The U.S. government said Friday it is taking additional security measures after seizing two explosive packages packed aboard cargo jets, which could mean more hassle for travelers this weekend.
Even though the packages addressed to Chicago-area synagogues were on cargo jets, airline passengers will see stepped-up security, too. Federal officials warned that they were not assuming that the two packages they found were the end of the attack.
The Department of Homeland Security said it has "taken a number of steps to enhance security," some visible, some not.
It said travelers should expect "heightened cargo screening and additional security at airports" including the detection of trace amounts of explosives, bomb-sniffing dogs, and pat-downs.
Delta Air Lines Inc. confirmed that it is increasing security in response to the incident, though it didn't provide details. All airlines carry cargo in the bellies of their passenger planes.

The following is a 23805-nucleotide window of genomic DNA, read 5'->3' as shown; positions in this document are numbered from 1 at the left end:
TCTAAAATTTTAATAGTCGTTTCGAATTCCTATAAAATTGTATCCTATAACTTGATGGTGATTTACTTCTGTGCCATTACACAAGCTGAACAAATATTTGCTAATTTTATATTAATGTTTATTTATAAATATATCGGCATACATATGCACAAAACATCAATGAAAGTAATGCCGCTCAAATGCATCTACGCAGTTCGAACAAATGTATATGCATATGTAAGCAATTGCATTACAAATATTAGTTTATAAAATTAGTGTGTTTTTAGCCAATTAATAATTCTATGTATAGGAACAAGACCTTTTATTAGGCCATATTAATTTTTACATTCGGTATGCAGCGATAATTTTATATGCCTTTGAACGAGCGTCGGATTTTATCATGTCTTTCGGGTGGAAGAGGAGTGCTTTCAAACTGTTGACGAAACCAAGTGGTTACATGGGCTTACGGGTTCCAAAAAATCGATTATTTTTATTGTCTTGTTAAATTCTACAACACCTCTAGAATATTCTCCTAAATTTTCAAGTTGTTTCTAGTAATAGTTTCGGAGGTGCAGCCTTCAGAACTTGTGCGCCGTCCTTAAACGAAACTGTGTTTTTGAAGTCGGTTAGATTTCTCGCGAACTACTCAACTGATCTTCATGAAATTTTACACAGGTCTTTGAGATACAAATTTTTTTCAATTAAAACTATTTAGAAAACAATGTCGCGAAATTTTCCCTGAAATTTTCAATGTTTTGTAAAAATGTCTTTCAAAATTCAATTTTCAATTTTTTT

Delta and United Continental Holdings Inc. both said their flights to Dubai and other points in the Middle East would go forward as planned on Saturday.
Over the long run, the incident is not likely to result in any major security changes that passengers will see, said Jim Ramsay, a professor and coordinator of the homeland security program at Embry-Riddle Aeronautical University.
The U.S. has known all along that cargo _ especially cargo from overseas _ is a risk, he said.
"It was possible yesterday. It was discovered today," he said.
The international cooperation that foiled the plot on Friday is a sign that the U.S. is working well with allies to stop attacks. And as long as there is air travel, there will be risk, he said.
"Commerce needs to continue," he said. "Passengers are not at any more risk now than they were before."